The transition to green energy generates multiple opportunities

After the first historical stage of collective efforts towards decarbonization and diversification of the energy mix, Romania is one of the countries that has reached its proposed target of 24% for 2020, reaching, according to public data, a share of 24,5% of green energy in 2017, including the production capacities of the hydropower system. For the future, the vision of the Energy Strategy of Romania 2019-2030 with the prospect of the year 2050 foresees an increase of the Romanian energy sector by building new capacities of energy production, but also the re-technologization and modernization of the production capacities, energy transport and distribution, simultaneously with the encouragement of increasing domestic consumption under conditions of energy efficiency.

European ambitions

At European level, the climate change and the decarbonization target are the central elements, together with the efforts to create an interconnected, competitive market, which now brings to the fore a new active player – the consumer. In June 2019, Directive (EU) 2019/944 on the common rules for the internal market of electricity, amending Directive 2012/27 / EU, as well as Regulation 943/2019 on the internal market of electricity, both responding to the challenges and needs imposed by the common market, which is undergoing a major transformation process. Renewable energy continues to play a key role, so a comprehensive legal framework sets specific rules for certain types of renewable energy production facilities, energy storage and dispatching and balancing rules for the transportation system.

Local potential

Beyond Romania’s confirmed potential in terms of availability of green technology-friendly locations, investors’ appetite and decisions depend on a stable, predictable, competitive regulatory framework and similar taxation procedures. After several years of a significant decrease in investments, the last year has brought some important changes in the legislative plan, which could bring a new breath to the entire electricity market. Some of these legislative changes seek to improve or rectify practical situations related to the functioning of the green certificates market, or are meant to create new investment opportunities for the future, a more flexible regulatory framework and more favorable to financing large projects.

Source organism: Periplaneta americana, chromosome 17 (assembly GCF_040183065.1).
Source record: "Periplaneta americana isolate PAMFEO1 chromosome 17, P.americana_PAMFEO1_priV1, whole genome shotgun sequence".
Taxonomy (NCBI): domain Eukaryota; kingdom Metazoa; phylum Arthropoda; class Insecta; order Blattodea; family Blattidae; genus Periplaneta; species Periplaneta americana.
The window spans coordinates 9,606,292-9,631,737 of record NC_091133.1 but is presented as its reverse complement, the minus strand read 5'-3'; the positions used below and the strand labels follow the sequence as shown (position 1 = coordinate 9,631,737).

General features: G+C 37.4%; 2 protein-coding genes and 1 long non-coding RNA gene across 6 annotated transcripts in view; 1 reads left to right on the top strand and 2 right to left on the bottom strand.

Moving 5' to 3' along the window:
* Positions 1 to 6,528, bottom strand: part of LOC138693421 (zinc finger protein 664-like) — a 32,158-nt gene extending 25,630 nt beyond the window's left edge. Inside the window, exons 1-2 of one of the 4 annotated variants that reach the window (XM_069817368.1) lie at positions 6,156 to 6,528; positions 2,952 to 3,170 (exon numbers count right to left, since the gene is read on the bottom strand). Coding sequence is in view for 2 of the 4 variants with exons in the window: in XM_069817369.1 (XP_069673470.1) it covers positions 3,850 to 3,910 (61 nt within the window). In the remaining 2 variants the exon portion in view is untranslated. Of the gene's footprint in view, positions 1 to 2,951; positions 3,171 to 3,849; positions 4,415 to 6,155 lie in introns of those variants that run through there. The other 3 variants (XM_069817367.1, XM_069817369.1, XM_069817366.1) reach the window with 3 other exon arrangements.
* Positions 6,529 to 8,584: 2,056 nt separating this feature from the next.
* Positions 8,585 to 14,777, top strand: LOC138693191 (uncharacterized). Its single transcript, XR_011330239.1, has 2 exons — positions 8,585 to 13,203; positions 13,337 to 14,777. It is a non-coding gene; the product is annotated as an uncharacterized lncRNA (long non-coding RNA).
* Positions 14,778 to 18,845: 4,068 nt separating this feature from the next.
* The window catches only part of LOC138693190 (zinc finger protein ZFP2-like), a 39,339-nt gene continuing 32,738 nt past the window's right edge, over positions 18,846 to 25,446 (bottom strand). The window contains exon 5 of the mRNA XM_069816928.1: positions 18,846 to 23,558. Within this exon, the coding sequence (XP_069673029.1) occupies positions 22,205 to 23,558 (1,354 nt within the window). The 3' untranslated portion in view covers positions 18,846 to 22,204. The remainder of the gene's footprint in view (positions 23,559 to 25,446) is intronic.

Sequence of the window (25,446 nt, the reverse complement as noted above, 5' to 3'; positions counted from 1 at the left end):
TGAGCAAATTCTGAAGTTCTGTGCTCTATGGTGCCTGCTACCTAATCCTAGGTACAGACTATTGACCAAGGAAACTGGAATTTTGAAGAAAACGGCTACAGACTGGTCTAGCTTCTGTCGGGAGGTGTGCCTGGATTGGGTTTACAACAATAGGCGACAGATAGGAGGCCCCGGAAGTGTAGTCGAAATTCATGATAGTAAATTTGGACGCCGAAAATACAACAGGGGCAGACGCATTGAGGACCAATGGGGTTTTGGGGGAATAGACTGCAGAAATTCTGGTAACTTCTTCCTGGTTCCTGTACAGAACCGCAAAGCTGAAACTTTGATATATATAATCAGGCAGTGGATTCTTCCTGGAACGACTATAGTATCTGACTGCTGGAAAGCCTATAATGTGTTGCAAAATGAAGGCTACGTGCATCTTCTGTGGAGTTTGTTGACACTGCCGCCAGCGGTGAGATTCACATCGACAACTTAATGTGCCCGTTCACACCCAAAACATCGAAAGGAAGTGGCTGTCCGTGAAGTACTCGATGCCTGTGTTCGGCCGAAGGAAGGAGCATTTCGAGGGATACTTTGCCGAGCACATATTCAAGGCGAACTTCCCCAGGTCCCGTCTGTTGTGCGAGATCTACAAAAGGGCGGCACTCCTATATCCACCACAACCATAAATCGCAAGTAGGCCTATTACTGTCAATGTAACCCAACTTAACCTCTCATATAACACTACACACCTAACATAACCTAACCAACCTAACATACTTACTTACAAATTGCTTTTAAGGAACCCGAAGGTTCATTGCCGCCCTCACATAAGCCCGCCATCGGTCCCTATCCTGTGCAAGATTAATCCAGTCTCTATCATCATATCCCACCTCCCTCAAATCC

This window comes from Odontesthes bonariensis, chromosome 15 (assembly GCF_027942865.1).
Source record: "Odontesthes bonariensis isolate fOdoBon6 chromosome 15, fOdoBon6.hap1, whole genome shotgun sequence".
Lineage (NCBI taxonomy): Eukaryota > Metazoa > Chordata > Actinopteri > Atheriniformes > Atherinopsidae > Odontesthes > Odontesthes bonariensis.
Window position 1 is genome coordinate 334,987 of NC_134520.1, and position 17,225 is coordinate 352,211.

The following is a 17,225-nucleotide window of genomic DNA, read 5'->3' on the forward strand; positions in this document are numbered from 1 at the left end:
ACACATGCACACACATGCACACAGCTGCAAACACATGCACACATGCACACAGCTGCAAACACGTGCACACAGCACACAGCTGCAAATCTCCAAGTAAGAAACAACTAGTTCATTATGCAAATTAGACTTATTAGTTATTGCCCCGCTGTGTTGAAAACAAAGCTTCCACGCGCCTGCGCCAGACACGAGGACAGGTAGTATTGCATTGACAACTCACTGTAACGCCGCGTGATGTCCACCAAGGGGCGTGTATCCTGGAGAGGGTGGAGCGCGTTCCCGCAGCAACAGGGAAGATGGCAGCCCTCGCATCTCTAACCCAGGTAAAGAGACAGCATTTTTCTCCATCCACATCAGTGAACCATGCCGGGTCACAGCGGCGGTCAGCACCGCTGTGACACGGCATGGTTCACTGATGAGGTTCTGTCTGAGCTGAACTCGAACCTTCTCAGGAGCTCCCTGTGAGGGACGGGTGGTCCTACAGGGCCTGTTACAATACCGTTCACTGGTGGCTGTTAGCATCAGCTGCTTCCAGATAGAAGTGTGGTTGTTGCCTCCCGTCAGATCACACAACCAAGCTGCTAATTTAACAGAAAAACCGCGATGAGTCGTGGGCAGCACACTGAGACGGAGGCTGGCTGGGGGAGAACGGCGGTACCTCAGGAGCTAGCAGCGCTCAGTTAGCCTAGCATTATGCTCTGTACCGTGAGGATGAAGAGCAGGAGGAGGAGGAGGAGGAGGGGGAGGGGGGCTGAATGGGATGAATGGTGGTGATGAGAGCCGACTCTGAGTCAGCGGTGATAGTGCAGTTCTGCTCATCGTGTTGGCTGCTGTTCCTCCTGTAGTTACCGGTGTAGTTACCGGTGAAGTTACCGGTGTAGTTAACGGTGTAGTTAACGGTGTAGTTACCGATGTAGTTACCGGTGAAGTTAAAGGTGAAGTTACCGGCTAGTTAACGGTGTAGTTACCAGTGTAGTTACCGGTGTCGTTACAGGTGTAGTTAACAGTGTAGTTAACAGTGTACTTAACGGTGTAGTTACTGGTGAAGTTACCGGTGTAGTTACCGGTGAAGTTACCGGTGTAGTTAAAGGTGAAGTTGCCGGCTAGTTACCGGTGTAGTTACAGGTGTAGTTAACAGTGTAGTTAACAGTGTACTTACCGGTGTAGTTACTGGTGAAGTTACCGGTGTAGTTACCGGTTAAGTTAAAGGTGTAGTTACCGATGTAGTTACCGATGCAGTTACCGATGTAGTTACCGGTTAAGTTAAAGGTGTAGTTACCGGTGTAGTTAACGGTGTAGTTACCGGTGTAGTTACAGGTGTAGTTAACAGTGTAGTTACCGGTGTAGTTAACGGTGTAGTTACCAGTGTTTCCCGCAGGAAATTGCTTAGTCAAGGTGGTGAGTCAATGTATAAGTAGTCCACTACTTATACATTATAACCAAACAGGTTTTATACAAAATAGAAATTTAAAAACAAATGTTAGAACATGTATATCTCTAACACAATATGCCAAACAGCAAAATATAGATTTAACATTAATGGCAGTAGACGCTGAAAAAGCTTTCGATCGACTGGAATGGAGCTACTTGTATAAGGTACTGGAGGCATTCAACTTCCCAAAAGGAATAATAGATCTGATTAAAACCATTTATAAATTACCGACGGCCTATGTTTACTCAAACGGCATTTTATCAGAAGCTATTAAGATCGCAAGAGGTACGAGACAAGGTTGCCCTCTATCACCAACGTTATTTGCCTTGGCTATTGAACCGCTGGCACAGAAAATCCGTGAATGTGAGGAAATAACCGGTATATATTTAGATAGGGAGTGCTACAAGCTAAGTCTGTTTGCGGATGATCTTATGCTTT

Green certificates

For example, Law 184 / 2018 – passed on July 23, 2018 introduced the „prosumer” definition.

Another important aspect of the law is a set of measures regarding the treatment and marketing of green certificates. This means that all green certificates (CVs) issued between 1 April 2017 and 31 December 2031, including deferred CVs from trading, are guaranteed if the final consumption does not fall below the average value established for the period 2017 – 2022. Electricity producers and public authorities holding electricity production capacities of up to 3MW – that benefit from or have benefited from the support scheme and hold the CV – can conclude directly negotiated contracts only with the suppliers for the sale of electricity and / or CVs (by way of derogation from Art. 23 of the Electricity and Natural Gas Law).

From 1 April until 31 December 2020, producers with production capacity for solar energy accredited by ANRE up to 31 December 2013 will be temporarily suspended from trading two CVs for every 1MWh produced and delivered. The CVs can be recovered starting from 1 January 2021, in monthly instalments until 31 December 2030. The quantity of electricity subject to the obligation to purchase the CVs includes electricity produced in Romania and sold by the suppliers to consumers or suppliers outside Romania, through bilateral electricity transactions, in the countries with which the Romanian government has signed bilateral agreements.

In order to ensure a degree of liquidity in the market, the obligation to purchase from the anonymous centralized spot market of green certificates, both annually and quarterly, was imposed, with a minimum percentage of 50% of the number of CVs related to the fulfillment of the compulsory annual share of purchase and / or the number of green certificates transferred from the producer account to the supplier account (for the situation when the company has the quality of both producer and supplier).

New support schemes for green energy